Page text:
A sick, and tired, drive

St. Petersburg Times
Special to the Times

   My cousin, Doug, was one of those children who refused to thrive. He got strep throat, ear infections and horrible bronchial coughs. No matter how much his mother, my aunt Miss Hosford, fed him—the cream on his oatmeal, pancakes floating in butter and molasses—at 12, his ribs stood out like barrel staves.

    So one day we all got in the woody, the hotel station wagon, and took Doug to the Preventorium. Nobody remembers these places anymore, but they were popular from the l930-s to the l950’s. Adults infected with tuberculosis were sent to the TB sanatoriums. Children like Doug, who seemed likely candidates for TB, were shunted to the Preventorium for rigorous doses of fresh air and plain food.
    I don’t know how far it was. We drove south and it seemed to take all day, but the atmosphere in the back seat grew glummer with each mile. Usually Doug entertained himself by tormenting me. He was four years older and, in spite of his skinny frame, big enough to win any battle. He like to give me twisting pinches, contact burns and tickling that turned to torture, all punctuated with a high, insane laugh. But today, he stared out his window. He wouldn’t play car games or I Spy. When I poked him, he moved further away. Up front, Mother and Miss Hosford were just as quiet. Mother rolled down the window to smoke. Miss Hosford frowned and made motions toward the back seat, reminding her of Doug’s weak lungs. Mother smashed the cigarette out in the tiny car ashtray and drove faster.
    We pulled up to a large, austere, two-story building. Children ran around the lawn dressed in nothing but their underwear. It was the strangest and most awful place I’d even seen. We signed Doug in. He looked like a prisoner being led to the noose. We said goodbye. Another boy led him away. Doug gave us one backward glance, a look that said: how could you? And disappeared behind a closing door.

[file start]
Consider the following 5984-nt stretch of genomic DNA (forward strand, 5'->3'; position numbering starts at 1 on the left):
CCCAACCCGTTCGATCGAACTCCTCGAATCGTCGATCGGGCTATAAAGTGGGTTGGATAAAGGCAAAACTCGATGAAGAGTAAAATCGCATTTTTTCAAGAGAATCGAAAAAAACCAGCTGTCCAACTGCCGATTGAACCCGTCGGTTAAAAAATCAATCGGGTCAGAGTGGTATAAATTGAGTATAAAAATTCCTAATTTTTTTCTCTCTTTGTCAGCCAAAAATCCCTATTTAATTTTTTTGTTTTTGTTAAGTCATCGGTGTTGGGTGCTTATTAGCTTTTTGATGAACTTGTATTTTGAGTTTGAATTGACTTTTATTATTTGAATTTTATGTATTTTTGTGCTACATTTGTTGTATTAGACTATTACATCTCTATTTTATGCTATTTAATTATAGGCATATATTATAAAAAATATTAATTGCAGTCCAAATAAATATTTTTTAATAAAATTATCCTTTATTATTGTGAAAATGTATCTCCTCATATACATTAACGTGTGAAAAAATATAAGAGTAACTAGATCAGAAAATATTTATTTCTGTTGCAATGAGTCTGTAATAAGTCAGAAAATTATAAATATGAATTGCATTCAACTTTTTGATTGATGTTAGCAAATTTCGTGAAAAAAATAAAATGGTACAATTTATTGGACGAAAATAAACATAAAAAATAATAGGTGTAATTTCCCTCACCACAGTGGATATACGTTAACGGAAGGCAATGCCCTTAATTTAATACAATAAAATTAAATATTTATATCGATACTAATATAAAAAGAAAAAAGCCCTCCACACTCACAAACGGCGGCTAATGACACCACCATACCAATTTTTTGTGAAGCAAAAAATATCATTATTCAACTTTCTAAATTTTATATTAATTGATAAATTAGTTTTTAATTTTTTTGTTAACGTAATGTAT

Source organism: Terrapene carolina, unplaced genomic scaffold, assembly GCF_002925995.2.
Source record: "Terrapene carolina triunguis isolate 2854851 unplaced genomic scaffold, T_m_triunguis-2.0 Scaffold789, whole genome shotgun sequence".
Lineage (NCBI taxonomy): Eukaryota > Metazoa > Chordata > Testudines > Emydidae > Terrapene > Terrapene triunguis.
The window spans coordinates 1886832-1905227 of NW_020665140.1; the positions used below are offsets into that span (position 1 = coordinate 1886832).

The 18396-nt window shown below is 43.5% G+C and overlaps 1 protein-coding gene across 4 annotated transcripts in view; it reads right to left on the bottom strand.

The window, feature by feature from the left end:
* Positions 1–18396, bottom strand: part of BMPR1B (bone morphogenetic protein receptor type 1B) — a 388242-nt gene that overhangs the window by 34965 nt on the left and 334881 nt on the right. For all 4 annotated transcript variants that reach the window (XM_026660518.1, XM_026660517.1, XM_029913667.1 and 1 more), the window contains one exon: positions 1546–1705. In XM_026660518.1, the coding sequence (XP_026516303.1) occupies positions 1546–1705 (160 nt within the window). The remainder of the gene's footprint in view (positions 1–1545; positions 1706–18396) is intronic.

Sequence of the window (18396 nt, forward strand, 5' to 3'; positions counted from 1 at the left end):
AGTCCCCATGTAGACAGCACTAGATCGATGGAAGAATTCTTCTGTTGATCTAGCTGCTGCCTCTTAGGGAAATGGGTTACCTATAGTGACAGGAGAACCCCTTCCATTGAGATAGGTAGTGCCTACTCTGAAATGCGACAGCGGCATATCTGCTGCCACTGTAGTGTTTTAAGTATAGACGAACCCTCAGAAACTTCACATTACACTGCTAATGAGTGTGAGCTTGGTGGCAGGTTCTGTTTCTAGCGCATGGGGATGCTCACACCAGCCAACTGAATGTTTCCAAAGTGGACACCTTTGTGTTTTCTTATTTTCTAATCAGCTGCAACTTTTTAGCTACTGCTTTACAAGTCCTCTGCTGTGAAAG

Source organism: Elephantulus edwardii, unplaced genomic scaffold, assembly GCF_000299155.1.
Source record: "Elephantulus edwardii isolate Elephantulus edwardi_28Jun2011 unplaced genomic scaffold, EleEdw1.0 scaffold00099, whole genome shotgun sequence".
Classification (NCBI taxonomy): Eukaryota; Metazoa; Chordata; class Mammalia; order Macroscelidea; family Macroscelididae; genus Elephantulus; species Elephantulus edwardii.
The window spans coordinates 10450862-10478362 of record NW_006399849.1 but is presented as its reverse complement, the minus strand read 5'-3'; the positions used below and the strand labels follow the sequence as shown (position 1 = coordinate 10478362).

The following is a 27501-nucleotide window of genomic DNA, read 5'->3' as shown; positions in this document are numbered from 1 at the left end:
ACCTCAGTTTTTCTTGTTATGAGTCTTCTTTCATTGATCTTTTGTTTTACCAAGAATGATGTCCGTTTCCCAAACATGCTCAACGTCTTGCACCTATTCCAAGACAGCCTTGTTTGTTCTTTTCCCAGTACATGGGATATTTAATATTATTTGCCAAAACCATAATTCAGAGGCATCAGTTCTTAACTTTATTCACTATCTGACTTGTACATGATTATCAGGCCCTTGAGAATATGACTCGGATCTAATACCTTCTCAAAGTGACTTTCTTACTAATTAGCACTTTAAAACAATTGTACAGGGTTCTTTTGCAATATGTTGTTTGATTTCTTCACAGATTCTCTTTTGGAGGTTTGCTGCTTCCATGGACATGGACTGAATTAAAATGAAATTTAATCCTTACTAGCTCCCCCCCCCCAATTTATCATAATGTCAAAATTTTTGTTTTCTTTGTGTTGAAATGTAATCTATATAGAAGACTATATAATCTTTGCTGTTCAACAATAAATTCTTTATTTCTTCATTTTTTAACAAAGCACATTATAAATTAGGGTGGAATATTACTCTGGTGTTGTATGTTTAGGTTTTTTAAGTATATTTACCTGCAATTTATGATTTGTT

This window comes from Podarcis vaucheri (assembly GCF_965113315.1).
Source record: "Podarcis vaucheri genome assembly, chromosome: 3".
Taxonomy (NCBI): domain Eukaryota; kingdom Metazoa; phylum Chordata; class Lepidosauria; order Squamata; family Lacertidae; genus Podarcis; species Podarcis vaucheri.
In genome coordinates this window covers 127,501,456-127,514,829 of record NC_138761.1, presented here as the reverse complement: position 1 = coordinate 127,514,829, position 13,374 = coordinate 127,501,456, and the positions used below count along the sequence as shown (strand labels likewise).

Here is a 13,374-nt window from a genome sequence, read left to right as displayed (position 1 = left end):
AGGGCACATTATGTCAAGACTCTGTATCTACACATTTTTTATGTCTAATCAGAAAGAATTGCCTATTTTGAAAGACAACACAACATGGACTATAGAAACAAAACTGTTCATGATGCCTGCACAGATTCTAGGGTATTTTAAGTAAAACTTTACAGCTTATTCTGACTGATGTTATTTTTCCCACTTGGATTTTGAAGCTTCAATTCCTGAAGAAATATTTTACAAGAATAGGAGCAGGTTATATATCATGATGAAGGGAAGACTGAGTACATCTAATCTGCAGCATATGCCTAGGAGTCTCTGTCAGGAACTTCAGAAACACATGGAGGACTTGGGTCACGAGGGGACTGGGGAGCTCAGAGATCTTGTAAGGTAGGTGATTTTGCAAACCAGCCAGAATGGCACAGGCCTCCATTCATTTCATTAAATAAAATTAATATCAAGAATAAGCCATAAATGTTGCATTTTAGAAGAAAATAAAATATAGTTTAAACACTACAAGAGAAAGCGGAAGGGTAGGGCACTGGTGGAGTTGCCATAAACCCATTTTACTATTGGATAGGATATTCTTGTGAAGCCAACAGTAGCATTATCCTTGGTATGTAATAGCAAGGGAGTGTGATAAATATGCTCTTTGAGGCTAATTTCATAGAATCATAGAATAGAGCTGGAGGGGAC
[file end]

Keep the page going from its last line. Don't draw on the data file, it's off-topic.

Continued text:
In the car, we turned north. Miss Hosford did not cry, I never saw her cry, but she looked beaten. She found nothing to be cheerful about, the way she pretended to at the crumbling summer hotel when things broke down in front of the guests. She owned the place, and we lived there because of the war. Everything was not going to be just fine. Doug was her youngest, her baby, and she had abandoned him to that place.
    I’m sure it’s for the best,” she said.
    “Of course.” Mother had visibly brightened once Doug’s lungs were out of the car and she could smoke in peace.
    “The place has an excellent reputation,” Miss Hosford said.
    “I’ve heard that,” Mother said.
    “But it seems cruel not to let the parents visit.”
    Mother nodded, touching her tongue with a ring finger to remove a speck of tobacco.
    “And that underwear. I know the place is modeled on sanatoriums in Europe, but running around in cotton underwear through a Mississippi winter seems unreasonably harsh.”
    “They give the girls two bobby pins, did you notice?” Mother said.
    Miss Hosford ignored her. “They say the fresh air and exercise, combined with good nutrition…it’s supposed to work wonders.”
    Mother made a noncommittal noise. The sun was getting low. She was ready for her drink, and we were a long way from home.
    As dusk moved down around us, I thought about Doug in that place. I felt pitiless. Looking down at my plump, healthy body, I was just glad it wasn’t me. With him gone from the hotel, come summer, I’d be boss over all the kids.


Norma Watkins is a frequent contributor to Sunday Journal. Her memoir, The Last Resort, was published by the University Press of Mississippi in 2011.